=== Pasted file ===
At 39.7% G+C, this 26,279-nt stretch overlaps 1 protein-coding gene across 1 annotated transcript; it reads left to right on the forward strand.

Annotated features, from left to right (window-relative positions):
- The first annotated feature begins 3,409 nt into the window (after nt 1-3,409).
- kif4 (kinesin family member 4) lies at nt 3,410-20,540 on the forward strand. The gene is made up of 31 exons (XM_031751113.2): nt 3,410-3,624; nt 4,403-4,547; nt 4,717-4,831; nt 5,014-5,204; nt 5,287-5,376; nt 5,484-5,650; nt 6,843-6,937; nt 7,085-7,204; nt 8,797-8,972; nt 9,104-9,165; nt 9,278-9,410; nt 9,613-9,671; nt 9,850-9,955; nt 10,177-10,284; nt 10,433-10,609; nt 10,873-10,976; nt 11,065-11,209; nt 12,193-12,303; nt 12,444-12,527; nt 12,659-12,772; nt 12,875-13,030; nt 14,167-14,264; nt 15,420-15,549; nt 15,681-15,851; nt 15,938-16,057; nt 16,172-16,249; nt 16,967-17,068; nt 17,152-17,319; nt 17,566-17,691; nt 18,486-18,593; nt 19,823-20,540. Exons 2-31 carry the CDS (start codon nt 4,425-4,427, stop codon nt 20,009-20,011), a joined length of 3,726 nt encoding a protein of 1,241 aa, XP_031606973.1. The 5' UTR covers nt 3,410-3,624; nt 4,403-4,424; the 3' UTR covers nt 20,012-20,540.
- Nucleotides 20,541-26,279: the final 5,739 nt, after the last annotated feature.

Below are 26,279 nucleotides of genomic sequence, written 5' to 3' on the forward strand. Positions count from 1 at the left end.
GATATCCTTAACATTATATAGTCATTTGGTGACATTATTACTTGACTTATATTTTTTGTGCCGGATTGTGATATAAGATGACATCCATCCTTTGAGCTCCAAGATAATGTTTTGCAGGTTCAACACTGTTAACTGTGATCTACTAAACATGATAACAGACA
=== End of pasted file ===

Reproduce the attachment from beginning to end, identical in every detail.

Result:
At 39.7% G+C, this 26,279-nt stretch overlaps 1 protein-coding gene across 1 annotated transcript; it reads left to right on the forward strand.

Annotated features, from left to right (window-relative positions):
- The first annotated feature begins 3,409 nt into the window (after nt 1-3,409).
- kif4 (kinesin family member 4) lies at nt 3,410-20,540 on the forward strand. The gene is made up of 31 exons (XM_031751113.2): nt 3,410-3,624; nt 4,403-4,547; nt 4,717-4,831; nt 5,014-5,204; nt 5,287-5,376; nt 5,484-5,650; nt 6,843-6,937; nt 7,085-7,204; nt 8,797-8,972; nt 9,104-9,165; nt 9,278-9,410; nt 9,613-9,671; nt 9,850-9,955; nt 10,177-10,284; nt 10,433-10,609; nt 10,873-10,976; nt 11,065-11,209; nt 12,193-12,303; nt 12,444-12,527; nt 12,659-12,772; nt 12,875-13,030; nt 14,167-14,264; nt 15,420-15,549; nt 15,681-15,851; nt 15,938-16,057; nt 16,172-16,249; nt 16,967-17,068; nt 17,152-17,319; nt 17,566-17,691; nt 18,486-18,593; nt 19,823-20,540. Exons 2-31 carry the CDS (start codon nt 4,425-4,427, stop codon nt 20,009-20,011), a joined length of 3,726 nt encoding a protein of 1,241 aa, XP_031606973.1. The 5' UTR covers nt 3,410-3,624; nt 4,403-4,424; the 3' UTR covers nt 20,012-20,540.
- Nucleotides 20,541-26,279: the final 5,739 nt, after the last annotated feature.

Below are 26,279 nucleotides of genomic sequence, written 5' to 3' on the forward strand. Positions count from 1 at the left end.
GATATCCTTAACATTATATAGTCATTTGGTGACATTATTACTTGACTTATATTTTTTGTGCCGGATTGTGATATAAGATGACATCCATCCTTTGAGCTCCAAGATAATGTTTTGCAGGTTCAACACTGTTAACTGTGATCTACTAAACATGATAACAGACA